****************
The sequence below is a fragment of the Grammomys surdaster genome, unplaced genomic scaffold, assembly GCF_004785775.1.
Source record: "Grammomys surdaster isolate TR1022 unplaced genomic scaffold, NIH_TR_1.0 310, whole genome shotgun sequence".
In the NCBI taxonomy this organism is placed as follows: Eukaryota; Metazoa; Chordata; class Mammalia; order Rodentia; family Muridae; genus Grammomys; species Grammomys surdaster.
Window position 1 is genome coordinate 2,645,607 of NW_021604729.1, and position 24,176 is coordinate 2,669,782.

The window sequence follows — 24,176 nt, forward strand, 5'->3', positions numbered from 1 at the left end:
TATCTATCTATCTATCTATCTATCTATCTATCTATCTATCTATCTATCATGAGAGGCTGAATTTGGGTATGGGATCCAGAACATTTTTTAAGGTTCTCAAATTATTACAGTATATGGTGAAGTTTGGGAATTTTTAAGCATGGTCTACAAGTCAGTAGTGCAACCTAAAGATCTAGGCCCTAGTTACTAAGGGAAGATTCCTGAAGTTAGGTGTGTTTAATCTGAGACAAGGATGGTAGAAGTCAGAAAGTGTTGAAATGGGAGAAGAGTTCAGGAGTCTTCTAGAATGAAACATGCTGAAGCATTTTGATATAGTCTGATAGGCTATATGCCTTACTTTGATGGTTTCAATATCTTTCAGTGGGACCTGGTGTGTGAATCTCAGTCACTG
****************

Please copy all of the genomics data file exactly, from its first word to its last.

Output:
The sequence below is a fragment of the Grammomys surdaster genome, unplaced genomic scaffold, assembly GCF_004785775.1.
Source record: "Grammomys surdaster isolate TR1022 unplaced genomic scaffold, NIH_TR_1.0 310, whole genome shotgun sequence".
In the NCBI taxonomy this organism is placed as follows: Eukaryota; Metazoa; Chordata; class Mammalia; order Rodentia; family Muridae; genus Grammomys; species Grammomys surdaster.
Window position 1 is genome coordinate 2,645,607 of NW_021604729.1, and position 24,176 is coordinate 2,669,782.

The window sequence follows — 24,176 nt, forward strand, 5'->3', positions numbered from 1 at the left end:
TATCTATCTATCTATCTATCTATCTATCTATCTATCTATCTATCTATCATGAGAGGCTGAATTTGGGTATGGGATCCAGAACATTTTTTAAGGTTCTCAAATTATTACAGTATATGGTGAAGTTTGGGAATTTTTAAGCATGGTCTACAAGTCAGTAGTGCAACCTAAAGATCTAGGCCCTAGTTACTAAGGGAAGATTCCTGAAGTTAGGTGTGTTTAATCTGAGACAAGGATGGTAGAAGTCAGAAAGTGTTGAAATGGGAGAAGAGTTCAGGAGTCTTCTAGAATGAAACATGCTGAAGCATTTTGATATAGTCTGATAGGCTATATGCCTTACTTTGATGGTTTCAATATCTTTCAGTGGGACCTGGTGTGTGAATCTCAGTCACTG